# Pi number and circumference of a circle - what are they and how to get them

**A free video tutorial from**Mark Misin

Aerospace & Robotics Engineer

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INTUITION MATTERS! - Applied Calculus for Engineers-CompleteCalculus + Engineering + PID: Functions, Limits, Derivatives, Vectors, differential equations, integrals: BEST CALCULUS

34:53:37 of on-demand video • Updated October 2020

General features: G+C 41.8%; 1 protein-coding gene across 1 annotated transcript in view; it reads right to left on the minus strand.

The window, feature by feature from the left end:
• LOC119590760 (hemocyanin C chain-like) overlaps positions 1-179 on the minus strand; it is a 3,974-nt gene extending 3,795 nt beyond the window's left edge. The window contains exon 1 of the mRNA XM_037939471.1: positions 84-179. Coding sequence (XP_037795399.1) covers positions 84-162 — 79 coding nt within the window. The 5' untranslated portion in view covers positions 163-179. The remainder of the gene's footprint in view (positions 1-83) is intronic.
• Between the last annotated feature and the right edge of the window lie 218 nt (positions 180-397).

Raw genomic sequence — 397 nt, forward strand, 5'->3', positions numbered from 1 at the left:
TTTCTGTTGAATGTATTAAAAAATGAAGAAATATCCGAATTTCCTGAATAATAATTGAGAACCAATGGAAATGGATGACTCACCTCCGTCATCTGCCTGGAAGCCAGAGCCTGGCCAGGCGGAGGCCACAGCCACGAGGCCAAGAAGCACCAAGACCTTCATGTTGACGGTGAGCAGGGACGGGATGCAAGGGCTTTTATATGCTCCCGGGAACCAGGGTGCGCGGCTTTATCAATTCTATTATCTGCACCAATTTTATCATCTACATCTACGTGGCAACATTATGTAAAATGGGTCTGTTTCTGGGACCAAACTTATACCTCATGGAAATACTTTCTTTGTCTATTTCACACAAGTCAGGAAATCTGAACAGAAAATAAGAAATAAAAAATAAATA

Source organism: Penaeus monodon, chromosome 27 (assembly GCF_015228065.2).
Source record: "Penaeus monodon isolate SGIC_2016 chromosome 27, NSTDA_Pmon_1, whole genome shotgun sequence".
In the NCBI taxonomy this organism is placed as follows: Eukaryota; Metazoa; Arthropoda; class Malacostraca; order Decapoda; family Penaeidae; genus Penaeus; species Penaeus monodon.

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Welcome back in this section I'm going to teach you everything that you need to know about trigonometric functions. So let's get started. Let's imagine a circle let's say a ring or whatever circle body. Right. So let's just draw a ring a circle and what do we have with a circle. We have a radius and Let's denote within our and it's length. Let's say that it can be 1 metres it can be five meters. It can be as many metres as you choose. Now the Serko also has an diameter in it and in addition to that we know that the diameter consists of two radii. So if I put another radius here then two times radius would give me a diameter. So this is the diameter. And then this is them after and they are equal. Now if I take this radius and I turn it like this then it will be 300 and 60 degrees right. So what we have in the universe we have a lot of different circles with a lot of different radii with a lot of different diameters. But they are all 360 degrees so that that is that one thing that unites all circles. They all have 360 degrees. But what if we want to compute the circumference of a circle and what is the circumference Well circumference is a unit of length as well and they're in meters kilometers millimeters. And it's just fast going along circle like that and they reach back here. Then I get sick conference and still length of the outer edge of the circle and I would measure it in metres kilometers centimeters and center. Now the fact that all circles have 360 degrees gives us nothing in order to calculate the circumference. So we need another way. Now is there something else that unites all the circles in the world and in the universe for that matter. Well it turns out that there is. Because if I take a random circle and let's say I take it to conference and they denoted with C one and I take the diameter of the circle and I do know with the one and then I take a small smaller circle and then I have C two. And then I have the diameter the two. And if I take a very big circle and then I have see three circumferences three. I mean circumference we do know that it was C-3 and can be whatever length and then 1000 kilometers or maybe the the cross-section of some kind of planet and then it has its own diameter as well which is three. Now it turns out that in our universe all those circles are united by the fact that if you take their conference and divide by their diameter then they that ratio is equal to another circles circumference of its diameter. And again another circles conference divided by its amateur. In fact you can take any circle in the universe and if you calculate its circumference and divide by its own diameter then it would be equal to all other circles. Ratio and that ratio was experimentally found to be 300. Three point one four. And in fact it has an infinite amount of decimal numbers. And of course that number is pi the magical pie. Now how will we calculate the conference of a circle then. Well pi is circumference over diameter. So this is a ratio pi. So in order to get this conference already from the units now or from the notations you can see that all I need to know is the diameter of that circle and then multiply by pi. Then if I imagine pi as a ratio of circumference of diameter I cancel out diameters and I get the circumference. So all I need to know for a circle is its diameter. And then I can calculate its conference. So thats why in-conference equals PI diameter. Now diameter however is two times radius. So I can also write circumference equals two pi are right or two are two are PI. That would be a formula for circumference. And now you know where it's coming from. Now another thing that I want to mention is that pi is an irrational number. Now what is an irrational number. An irrational number is a number that cannot be expressed with a ratio. A and B. Its impossible to suppress an irrational number with a ratio. Now another irrational number would be square root of 2. It means that you are not able. You're not going to be able to to express this number as a ratio. You just can't do it. There is no way to do it. That's a rational number with the number that you can express in a ratio. For example 0.3 3 3 and they would go in into infinity an infinite number of threes. Well you can express it very conveniently with one sir but not square with of do and not pi. But wait a minute. Do we just say that pi is a ratio of circumference over diameter. So how can be an irrational number while it is an irrational number. And the reason for that is very simple you see we can always go more precise with this ratio. We can always take a more precise measurement device and and then calculate a more precise Suq conference and also more precise diameter and then the circumference. This number will change slightly and diameter will also change slightly and then pi will also change slightly. So if I have a circle and then I calculate the circumference and let's say that I use a device that is more precise than the device I used last year. Then I will have let's say more decimal numbers for the conference and for the diameter. So if I think the ratio pi is not something that is constant It's a say these numbers here. They ultimately they are not fixed. You see here they are fixed. One third that's always third it will never change. And if you divide them you will get 0.3 3 3 3 3 3 up into infinity. But with a PI this ratio conference over diameter those two numbers they can always be measured more precisely and therefore they are not fixed and therefore pi is not fixed. It's an irrational number and an irrational number of course has an infinite amount of decimal numbers after its point. And that makes sense because there is no other way an irrational number has to have an infinite amount of small numbers because if you have some kind of number let's say three point 1 4 7 5 and 8 and it's precise and there's nothing after 5 then I can express it as thirty one point four 7 5 over 10. So I can express the ratio. And in that case it's a rational number. So an irrational number by definition is a number that has an infinite amount of numbers after the decimal point and maybe a good way to visualize the entire thing is that if I have some kind of number line and I measure PI on the number line and let's say is zero here and it's not up scale so there is a gap here. So I'll just say that. OK. Here it's three point 1 4. And here it's three point 1 5. And the logic behind it is this. The more precise I become with my devices with my measurement devices the more precisely I will be able to determine my PI in between three point fourteen and three point fifty and right now I think the record is that you have 2.7 billion decimal numbers. After point. She can go very precise already. But of course for real life applications you will never need it. Now does that mean that we are unable to express a circle conference with a 100 percent precision because pi is not the pilot we have. It's not 100 percent precise. Remember pi is approximately three point fourteen. It's approximately well know we can express to conference with 100 percent precision. If we say that radius is five meters Well then circumference would be five times two. I would be 10 PI meters and we just leave it like that. We don't multiply ten times three point fourteen which would be thirty one point four. We didn't do that. We just leave the expression having PI inside and and if we really need to know the entire number we just multiply by three point fourteen. But for the ration of equations and for specific simplifying equations we just leave it as pi.